Time complexity of radio broadcasting: Adaptiveness vs. obliviousness and randomization vs. determinism

Dariusz R. Kowalski, Andrzej Pelc

Research output: Contribution to journalConference articlepeer-review

30 Scopus citations


We consider the time of broadcasting in ad hoc radio networks modeled as undirected graphs. In such networks, every node knows only its own label and a linear bound on the number of nodes but is unaware of the topology of the network, or even of its own neighborhood. Our aim is to study to what extent the availability of two important characteristics of a broadcasting algorithm influences optimal broadcasting time. These characteristics are adaptiveness and randomization. Our contribution is establishing upper and lower bounds on optimal broadcasting time for three classes of algorithms: adaptive deterministic, oblivious randomized and oblivious deterministic. In two cases we present tight bounds, and in one case a small gap remains. We show that for deterministic adaptive algorithms time Ω(n) is required even for n-node networks of constant diameter. This lower bound is strongest possible, since linear time algorithms are known, and hence establishes optimal time Θ(n) for this class. For oblivious randomized algorithms we show an upper bound O(nmin{D,logn}) and a lower bound Ω(n) on optimal expected broadcasting time in n-node networks of diameter D. Finally, for oblivious deterministic algorithms we show matching upper and lower bounds Θ(nmin{D,n}) on optimal broadcasting time. Our results imply that enforcing obliviousness has at least as strong negative impact on broadcasting time as enforcing determinism, and that algorithms having both these features are strictly less efficient than those having only one of them.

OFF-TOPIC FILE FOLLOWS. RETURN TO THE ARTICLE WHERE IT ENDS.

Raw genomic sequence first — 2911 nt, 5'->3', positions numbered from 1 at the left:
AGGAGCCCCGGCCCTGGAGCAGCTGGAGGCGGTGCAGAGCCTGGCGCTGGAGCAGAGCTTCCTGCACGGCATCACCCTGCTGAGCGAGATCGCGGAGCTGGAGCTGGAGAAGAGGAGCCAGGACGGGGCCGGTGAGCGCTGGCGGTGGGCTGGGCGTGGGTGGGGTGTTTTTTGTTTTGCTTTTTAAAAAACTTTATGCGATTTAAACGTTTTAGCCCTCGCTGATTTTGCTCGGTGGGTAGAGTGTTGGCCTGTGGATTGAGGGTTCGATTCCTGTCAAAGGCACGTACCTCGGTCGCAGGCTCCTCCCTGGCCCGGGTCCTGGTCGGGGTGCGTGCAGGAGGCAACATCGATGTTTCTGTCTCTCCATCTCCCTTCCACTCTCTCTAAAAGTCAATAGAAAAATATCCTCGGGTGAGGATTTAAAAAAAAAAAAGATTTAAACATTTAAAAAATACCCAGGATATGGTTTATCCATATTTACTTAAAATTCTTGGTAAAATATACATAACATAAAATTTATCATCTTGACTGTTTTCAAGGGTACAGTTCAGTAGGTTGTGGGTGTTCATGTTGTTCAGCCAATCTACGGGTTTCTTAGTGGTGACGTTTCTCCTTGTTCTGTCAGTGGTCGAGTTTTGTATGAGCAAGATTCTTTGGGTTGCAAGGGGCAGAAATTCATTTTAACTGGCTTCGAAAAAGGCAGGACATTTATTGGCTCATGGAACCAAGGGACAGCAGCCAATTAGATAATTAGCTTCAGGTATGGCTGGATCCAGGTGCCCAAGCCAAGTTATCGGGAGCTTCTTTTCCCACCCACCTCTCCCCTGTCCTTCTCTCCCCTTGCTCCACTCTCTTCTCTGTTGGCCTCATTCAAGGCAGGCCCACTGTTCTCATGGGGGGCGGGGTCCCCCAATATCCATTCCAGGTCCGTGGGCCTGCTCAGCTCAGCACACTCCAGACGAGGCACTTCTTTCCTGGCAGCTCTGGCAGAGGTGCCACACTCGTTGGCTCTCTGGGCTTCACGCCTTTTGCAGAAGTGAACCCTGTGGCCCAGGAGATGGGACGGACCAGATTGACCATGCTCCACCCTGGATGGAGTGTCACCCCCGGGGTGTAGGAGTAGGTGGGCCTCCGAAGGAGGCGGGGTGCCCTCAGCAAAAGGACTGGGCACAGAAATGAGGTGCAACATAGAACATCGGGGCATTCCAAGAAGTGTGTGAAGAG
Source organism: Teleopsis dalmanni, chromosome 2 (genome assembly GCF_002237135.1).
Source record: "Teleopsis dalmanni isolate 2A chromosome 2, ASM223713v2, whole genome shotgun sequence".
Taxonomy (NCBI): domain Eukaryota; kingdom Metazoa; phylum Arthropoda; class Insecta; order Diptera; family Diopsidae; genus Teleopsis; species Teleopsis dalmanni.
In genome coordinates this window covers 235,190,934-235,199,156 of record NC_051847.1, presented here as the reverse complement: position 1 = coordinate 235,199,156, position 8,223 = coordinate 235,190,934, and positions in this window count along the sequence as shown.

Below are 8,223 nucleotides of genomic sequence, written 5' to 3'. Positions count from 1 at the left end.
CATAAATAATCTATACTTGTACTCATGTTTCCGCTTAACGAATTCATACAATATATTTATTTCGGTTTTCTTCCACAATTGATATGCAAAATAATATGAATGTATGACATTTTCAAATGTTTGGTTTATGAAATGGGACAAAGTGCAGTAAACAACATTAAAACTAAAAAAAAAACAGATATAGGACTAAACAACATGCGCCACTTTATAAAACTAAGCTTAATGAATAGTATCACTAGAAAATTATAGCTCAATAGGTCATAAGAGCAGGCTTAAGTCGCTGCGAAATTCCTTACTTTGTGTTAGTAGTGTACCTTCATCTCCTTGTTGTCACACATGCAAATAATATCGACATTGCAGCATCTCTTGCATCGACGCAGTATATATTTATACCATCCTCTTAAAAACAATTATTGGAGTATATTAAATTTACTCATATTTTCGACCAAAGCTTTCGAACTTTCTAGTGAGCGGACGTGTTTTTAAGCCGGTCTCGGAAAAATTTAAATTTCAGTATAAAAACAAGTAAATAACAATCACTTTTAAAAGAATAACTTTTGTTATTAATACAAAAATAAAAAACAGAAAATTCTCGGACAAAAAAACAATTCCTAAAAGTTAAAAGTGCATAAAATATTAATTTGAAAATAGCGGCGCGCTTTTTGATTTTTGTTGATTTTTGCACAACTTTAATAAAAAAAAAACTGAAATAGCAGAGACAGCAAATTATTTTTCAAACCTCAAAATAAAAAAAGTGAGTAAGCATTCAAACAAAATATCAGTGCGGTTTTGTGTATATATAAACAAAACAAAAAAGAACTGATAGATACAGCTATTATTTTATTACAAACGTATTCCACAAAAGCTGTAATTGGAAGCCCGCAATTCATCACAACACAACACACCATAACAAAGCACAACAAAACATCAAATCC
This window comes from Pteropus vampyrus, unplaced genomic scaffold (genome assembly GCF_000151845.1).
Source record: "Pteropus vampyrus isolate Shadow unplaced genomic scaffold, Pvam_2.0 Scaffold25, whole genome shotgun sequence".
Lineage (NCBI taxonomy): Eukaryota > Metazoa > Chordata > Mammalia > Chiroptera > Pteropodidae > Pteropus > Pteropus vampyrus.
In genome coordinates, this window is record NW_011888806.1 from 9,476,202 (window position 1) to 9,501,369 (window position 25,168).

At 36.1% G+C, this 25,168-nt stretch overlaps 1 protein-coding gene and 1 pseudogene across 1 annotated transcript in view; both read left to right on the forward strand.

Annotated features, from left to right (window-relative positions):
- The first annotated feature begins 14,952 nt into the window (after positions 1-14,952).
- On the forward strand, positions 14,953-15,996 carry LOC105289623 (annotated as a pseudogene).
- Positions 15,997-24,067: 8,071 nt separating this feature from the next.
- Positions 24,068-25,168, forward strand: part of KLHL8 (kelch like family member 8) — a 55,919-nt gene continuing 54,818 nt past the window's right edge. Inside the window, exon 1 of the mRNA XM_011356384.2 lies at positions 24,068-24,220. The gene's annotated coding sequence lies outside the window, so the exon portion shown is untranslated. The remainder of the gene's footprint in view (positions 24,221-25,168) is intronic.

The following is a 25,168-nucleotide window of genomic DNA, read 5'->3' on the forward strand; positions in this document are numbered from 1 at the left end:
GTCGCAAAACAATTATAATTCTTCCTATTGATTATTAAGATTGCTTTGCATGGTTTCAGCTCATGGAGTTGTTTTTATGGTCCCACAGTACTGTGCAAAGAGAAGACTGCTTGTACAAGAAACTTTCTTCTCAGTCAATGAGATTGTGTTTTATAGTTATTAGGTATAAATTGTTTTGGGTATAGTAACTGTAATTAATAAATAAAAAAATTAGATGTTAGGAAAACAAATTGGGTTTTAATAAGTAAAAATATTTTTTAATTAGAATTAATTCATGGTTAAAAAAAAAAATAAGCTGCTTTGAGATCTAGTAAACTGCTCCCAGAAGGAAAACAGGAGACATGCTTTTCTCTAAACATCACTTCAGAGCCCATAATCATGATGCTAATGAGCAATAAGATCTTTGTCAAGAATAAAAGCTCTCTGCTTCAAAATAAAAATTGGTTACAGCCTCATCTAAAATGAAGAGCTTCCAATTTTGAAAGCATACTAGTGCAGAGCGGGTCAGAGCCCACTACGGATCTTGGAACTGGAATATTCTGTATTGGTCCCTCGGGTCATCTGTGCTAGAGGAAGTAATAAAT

Original languageEnglish (US)
Pages (from-to)355-371
Number of pages17
JournalTheoretical Computer Science
Issue number3
StatePublished - Mar 3 2005
Externally publishedYes
EventStructural Information and Communication Complexity - Umea, Sweden
Duration: Jun 18 2003Jun 20 2003


  • Adaptiveness
  • Radio broadcasting
  • Randomization

ASJC Scopus subject areas

  • Theoretical Computer Science
  • Computer Science(all)


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